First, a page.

On the first Sunday morning in June we left Banderas Bay. We motored across the bay to Punta Mita, rounded the corner, made a right in to the Pacific, raised the sails, killed the engine, and headed north. Although exhausting, passages are very special to us. The wind reminds us it is there by filling our sails. The water rushes beneath our hull and sometimes splashes on to the deck. The sun beats down on to us from above. The best seat in the house was on the cabin top in the wind and in the shade of the main sail.
At around 8:30pm (PV time) we saw the moonrise in the east and then the sunset in the west. By 9:30pm it felt as light out at night as it was in the day, the moon’s light offering us excellent visibility. During our dinner in the cockpit we were surrounded by a pod of dolphins that had come over to play in our bow. We were speeding along at 6 knots. Even though it was night, we could see them easily through the clear blue water. In fact, the moon was so bright that at one point that it was keeping me awake as it was shining on to my face through one of our port holes.
Around midnight we were approaching Isla Isabella. The island was surrounded by small lanterns hanging on fishing pangas. Fishermen were out to set their long lines for the night. Although we preferred not to, we had to turn on the motor but did so only after the boat speed dropped to 1.5 knots and we were drifting down on a panga. We engaged the autopilot. Although the autopilot did not work for us that morning or the following afternoon, it did work for us that night and for the next ten hours.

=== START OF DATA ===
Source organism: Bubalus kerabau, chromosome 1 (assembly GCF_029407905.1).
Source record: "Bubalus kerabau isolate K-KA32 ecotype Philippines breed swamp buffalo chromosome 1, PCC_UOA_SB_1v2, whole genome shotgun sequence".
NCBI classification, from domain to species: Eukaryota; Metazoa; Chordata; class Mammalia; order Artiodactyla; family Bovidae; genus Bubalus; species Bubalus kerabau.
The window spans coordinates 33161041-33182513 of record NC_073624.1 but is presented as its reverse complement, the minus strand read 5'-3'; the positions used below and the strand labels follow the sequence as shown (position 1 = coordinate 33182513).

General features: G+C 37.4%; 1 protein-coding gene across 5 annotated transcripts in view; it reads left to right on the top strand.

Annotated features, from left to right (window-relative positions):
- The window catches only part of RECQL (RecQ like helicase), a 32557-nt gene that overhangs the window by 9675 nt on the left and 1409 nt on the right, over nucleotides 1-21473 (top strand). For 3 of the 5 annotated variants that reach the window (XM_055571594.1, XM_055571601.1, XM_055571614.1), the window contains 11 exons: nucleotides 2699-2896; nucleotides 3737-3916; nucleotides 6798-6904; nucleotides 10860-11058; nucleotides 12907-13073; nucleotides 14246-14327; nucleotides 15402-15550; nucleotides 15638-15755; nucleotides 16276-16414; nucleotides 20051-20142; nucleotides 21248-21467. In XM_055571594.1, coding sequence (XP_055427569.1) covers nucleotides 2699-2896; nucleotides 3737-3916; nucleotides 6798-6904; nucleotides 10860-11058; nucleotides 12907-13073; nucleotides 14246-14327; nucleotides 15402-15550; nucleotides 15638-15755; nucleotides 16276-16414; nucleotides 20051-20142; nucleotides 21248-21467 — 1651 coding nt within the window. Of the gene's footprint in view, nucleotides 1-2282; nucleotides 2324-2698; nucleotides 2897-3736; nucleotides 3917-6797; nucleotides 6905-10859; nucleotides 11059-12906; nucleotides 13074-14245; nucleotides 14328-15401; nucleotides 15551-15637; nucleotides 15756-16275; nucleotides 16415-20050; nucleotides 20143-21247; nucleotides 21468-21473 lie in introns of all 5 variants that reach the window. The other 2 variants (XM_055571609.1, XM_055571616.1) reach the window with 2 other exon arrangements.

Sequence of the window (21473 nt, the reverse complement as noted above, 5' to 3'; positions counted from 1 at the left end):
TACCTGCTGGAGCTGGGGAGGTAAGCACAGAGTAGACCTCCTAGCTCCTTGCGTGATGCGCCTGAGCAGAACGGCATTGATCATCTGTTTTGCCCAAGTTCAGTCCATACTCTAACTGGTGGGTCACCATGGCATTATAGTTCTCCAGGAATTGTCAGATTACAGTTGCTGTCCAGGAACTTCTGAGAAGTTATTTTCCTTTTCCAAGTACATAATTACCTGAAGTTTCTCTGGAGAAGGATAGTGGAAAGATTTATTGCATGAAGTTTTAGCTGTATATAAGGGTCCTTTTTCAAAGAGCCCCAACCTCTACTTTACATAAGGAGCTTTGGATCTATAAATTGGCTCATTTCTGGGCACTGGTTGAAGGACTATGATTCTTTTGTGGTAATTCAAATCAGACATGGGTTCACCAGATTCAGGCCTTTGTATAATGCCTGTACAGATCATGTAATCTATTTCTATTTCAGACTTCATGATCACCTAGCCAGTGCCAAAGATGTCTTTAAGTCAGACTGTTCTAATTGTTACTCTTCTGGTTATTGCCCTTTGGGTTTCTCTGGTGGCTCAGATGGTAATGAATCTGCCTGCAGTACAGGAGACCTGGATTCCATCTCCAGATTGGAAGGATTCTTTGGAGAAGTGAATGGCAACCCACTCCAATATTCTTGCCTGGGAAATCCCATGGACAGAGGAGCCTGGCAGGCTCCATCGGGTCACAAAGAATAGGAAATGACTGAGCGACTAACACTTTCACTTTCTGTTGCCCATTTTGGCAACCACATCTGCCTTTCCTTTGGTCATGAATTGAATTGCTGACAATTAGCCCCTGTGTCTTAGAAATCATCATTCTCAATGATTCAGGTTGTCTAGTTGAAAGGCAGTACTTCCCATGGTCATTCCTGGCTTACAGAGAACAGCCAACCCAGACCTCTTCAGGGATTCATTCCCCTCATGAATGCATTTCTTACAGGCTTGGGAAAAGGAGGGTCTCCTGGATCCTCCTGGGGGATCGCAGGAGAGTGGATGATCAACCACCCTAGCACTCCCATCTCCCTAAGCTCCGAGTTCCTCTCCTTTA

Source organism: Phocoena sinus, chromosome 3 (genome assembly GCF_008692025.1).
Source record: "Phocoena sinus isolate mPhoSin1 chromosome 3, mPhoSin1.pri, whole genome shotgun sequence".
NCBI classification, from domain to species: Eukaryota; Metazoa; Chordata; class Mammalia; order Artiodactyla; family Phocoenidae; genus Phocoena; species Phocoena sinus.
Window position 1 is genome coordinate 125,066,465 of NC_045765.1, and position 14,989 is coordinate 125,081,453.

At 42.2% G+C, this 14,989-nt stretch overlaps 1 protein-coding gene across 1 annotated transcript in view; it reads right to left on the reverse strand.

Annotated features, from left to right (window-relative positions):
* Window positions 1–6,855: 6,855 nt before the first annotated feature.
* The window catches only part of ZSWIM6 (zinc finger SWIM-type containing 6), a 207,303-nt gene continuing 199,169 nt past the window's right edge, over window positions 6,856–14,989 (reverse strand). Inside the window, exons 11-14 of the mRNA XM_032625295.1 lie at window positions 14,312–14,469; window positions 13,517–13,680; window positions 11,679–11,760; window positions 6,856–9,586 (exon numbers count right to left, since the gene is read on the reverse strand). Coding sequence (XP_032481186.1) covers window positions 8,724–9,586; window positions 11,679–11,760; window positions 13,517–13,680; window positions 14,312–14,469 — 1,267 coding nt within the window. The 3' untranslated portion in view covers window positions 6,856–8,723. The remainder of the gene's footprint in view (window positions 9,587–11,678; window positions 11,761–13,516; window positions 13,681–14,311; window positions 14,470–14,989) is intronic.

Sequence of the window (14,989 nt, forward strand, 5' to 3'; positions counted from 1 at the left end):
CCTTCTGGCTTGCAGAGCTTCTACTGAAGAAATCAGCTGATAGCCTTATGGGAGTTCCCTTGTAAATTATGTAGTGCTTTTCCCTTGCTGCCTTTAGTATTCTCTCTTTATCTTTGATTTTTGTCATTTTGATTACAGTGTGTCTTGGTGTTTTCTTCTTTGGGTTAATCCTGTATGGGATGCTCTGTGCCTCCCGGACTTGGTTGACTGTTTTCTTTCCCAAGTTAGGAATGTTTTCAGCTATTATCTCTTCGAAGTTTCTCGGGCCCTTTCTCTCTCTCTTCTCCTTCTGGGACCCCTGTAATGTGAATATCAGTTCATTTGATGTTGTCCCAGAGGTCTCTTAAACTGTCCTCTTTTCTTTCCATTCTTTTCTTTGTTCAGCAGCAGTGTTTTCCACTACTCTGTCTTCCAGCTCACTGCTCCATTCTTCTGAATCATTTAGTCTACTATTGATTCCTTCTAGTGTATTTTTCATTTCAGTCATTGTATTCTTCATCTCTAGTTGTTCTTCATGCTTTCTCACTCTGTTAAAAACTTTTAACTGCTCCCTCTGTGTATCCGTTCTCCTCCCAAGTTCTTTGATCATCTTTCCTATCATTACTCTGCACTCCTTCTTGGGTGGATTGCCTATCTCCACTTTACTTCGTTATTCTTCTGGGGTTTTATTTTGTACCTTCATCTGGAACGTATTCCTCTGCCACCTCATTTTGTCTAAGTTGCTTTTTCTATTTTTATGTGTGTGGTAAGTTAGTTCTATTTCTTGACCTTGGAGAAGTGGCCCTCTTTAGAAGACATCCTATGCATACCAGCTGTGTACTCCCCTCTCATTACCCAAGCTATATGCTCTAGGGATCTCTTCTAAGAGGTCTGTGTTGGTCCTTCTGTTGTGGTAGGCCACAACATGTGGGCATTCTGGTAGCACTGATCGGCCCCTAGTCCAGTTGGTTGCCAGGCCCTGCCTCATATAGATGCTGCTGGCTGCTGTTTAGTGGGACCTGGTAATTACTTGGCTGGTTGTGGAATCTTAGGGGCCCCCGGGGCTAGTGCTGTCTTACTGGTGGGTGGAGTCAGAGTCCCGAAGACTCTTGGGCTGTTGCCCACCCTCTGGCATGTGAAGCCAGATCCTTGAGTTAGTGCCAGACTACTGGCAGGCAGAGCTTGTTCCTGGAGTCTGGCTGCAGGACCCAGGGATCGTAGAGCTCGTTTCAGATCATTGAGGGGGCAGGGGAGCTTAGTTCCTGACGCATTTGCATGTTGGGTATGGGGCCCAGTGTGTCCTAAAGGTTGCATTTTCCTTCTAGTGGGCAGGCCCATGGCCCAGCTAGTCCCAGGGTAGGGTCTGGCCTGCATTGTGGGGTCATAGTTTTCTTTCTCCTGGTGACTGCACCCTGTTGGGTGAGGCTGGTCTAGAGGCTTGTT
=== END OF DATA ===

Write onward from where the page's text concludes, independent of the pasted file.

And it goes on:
We safely passed Isla Isabella and by 10 the next morning we were able to sail again. It was a beautiful day with 10 knots of wind. The windvane drove the boat beautifully while we relaxed and read books with a frequent scan of the horizon. By the time we could see the islands off of Mazatlan we had entered a current. The boat was barely heeling over and we were zipping along at 7.8 knots sailing close hauled. As we neared the island the wind waves grew from the west and there was swell from the south. And just as we were about to pull a fish on board the wind piped up from 12 knots to 18 knots. Time to reef! Time to pull in the fish! Eeek, what do we do first! We had already pulled the fish almost all the way in and identified it as a bonita. The dark stripes on the side told us that this fish was inedible (click here for our past experience eating a bonita). Get the pliers! I handed Conor the pliers and he expertly lets the fish free. We reef the jib, and Conor goes on deck to reef the main while I steer. No passage is worth it’s salt without just a little excitement!
We scoot behind Isla de Venados (Deer Island), decide not to anchor, and head back out to the ocean side of Pajaro Island and back in to Marina El Cid. The first hook of the entrance is rolly but spring tides are in effect and the depth in the channel read north of 20 feet (almost double normal depths). I was especially glad that we made it in safely when I heard that another boat went on the rocks when trying to enter the channel recently.
Marina El Cid was happy to have us. It is the low season for tourists here so although the office was closed, the security guards recognized us from our February stay, got us a slip right away and jumped to help us tie up. We were tied up in our slip by 9:45pm, put the boat away, had dinner, and went straight to bed!